The Atmospheric Science Certificate provides a rigorous foundation in the workings of the atmosphere allowing students to study variability in and understand changes in the modern atmosphere. The curriculum of this program will provide an understanding of atmospheric processes, both past and present, and their impacts on natural ecosystems and society through studies in climate and weather variability and biosphere-atmosphere interactions.

This is an embedded undergraduate certificate open to any major.

For more information, please see the Academic Catalog.

The Atmospheric Science Certificate provides a rigorous foundation in the workings of the atmosphere allowing students to study variability in and understand changes in the modern atmosphere. The curriculum of this program will provide an understanding of atmospheric processes, both past and present, and their impacts on natural ecosystems and society through studies in climate and weather variability and biosphere-atmosphere interactions.

This is an embedded undergraduate certificate open to any major.

Method of Delivery

Face to Face

Accreditation

The University of West Georgia is accredited by The Southern Association of Colleges and Schools Commission on Colleges (SACSCOC).

Credit and transfer

Total semester hours required:

This program may be earned entirely face-to-face. However, depending on the courses chosen, a student may choose to take some partially or fully online courses.

Save money

UWG is often ranked as one of the most affordable accredited universities of its kind, regardless of the method of delivery chosen.

Details

  • Total tuition costs and fees may vary, depending on the instructional method of the courses in which the student chooses to enroll.
  • The more courses a student takes in a single term, the more they will typically save in fees and total cost.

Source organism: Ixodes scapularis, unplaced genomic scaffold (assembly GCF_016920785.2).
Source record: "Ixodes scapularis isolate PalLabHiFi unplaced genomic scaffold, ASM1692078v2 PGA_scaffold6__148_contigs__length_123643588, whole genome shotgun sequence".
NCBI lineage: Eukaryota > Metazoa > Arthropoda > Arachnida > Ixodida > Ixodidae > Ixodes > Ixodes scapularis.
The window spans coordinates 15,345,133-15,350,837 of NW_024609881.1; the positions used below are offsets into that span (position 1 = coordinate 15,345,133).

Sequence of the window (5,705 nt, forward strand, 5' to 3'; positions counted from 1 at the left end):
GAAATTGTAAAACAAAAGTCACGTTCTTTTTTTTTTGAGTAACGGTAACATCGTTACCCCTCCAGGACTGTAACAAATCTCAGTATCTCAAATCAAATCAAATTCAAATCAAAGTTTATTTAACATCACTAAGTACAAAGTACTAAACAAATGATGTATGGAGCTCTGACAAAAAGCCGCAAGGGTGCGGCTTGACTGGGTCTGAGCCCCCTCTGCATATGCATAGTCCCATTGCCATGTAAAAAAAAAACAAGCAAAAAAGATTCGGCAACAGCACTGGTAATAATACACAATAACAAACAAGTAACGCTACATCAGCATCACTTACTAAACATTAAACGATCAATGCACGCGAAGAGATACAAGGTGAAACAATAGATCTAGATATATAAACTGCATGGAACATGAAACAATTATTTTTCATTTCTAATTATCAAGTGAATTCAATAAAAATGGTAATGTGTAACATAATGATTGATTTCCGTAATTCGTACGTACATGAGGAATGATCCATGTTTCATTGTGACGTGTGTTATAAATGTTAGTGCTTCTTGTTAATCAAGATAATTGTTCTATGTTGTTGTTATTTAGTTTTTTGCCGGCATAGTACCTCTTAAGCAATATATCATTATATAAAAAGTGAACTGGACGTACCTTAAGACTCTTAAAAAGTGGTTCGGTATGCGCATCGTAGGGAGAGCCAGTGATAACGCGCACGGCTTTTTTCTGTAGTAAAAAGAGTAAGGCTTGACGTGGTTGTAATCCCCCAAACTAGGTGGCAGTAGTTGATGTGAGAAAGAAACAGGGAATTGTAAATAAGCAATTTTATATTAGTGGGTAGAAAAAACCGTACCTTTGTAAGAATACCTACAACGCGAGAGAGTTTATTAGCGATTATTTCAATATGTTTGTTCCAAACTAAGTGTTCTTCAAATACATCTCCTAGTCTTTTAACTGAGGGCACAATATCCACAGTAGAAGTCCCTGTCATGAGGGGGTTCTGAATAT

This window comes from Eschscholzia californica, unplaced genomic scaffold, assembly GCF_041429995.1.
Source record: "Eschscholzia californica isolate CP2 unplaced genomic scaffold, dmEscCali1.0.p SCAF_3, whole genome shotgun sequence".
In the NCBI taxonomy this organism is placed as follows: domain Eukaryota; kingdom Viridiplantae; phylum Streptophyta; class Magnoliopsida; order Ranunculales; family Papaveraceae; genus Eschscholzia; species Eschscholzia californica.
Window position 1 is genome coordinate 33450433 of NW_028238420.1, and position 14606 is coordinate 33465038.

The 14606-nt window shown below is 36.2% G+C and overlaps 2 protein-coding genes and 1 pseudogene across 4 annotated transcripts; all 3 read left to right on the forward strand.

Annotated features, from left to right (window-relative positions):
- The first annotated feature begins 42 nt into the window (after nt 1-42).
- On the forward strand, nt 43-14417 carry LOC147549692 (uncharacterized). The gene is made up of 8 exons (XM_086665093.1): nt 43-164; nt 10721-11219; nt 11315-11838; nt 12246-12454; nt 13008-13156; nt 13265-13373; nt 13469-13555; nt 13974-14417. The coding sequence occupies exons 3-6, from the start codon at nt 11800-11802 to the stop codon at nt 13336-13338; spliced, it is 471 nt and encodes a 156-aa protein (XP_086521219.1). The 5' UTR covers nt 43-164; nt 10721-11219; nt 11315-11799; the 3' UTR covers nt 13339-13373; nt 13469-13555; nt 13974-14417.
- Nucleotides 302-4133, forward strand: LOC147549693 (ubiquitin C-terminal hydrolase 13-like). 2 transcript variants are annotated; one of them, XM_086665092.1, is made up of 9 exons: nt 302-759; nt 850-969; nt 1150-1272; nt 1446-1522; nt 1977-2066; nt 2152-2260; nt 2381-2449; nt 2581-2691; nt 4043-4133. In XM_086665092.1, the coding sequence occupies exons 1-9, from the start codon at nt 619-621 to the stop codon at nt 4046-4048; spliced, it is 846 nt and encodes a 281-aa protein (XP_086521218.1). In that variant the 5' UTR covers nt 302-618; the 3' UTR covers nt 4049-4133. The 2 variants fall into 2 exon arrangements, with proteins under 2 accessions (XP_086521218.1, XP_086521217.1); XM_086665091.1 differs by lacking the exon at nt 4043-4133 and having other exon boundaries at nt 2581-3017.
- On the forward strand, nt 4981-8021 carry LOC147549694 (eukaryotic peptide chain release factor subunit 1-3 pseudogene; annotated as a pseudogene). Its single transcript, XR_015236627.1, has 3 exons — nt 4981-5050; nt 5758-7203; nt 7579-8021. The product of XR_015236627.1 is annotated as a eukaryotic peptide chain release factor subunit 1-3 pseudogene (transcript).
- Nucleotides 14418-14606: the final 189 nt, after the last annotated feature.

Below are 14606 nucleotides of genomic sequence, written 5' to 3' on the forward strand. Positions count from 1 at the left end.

• Face-to-face or partially online courses are charged at the general tuition rate and all mandatory campus fees, based on the student's residency (non-residents are charged at a higher rate).
  • Fully or entirely online course tuition rates and fees my vary depending on the program. Students enrolled in exclusively online courses do not pay non-Resident rates.
  • Together this means that GA residents pay about the same if they take all face-to-face or partially online courses as they do if they take only fully online courses exclusively; while non-residents save money by taking fully online courses.
  • One word of caution: If a student takes a combination of face-to-face and online courses in a single term, he/she will pay both all mandatory campus fees and the higher eTuition rate.
  • For cost information, as well as payment deadlines, see the Bursar's Office website

There are a variety of financial assistance options for students, including scholarships and work study programs. Visit the Office of Financial Aid's website for more information.

Major Required

An introduction to weather and climate including influences on the biosphere (ecosystems and biomes). This course looks at local, regional, and global geographic relationships among atmospheric and biospheric systems, including an introduction to climate change.

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An introduction to weather and climate including influences on the biosphere (ecosystems and biomes). This course looks at local, regional, and global geographic relationships among atmospheric and biospheric, including an introduction to climate change. Students will engage in hands-on, field-based environmental observations in the laboratory.

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This course provides an introduction to the fundamentals of climatology with an emphasis on how the climate system works, quantitative approaches to climate analysis, the planetary energy budget, and air-sea interactions. Urban, regional and global climate features and human impacts are addressed. Current issues in climate research, sustainability, and policy will also be explored.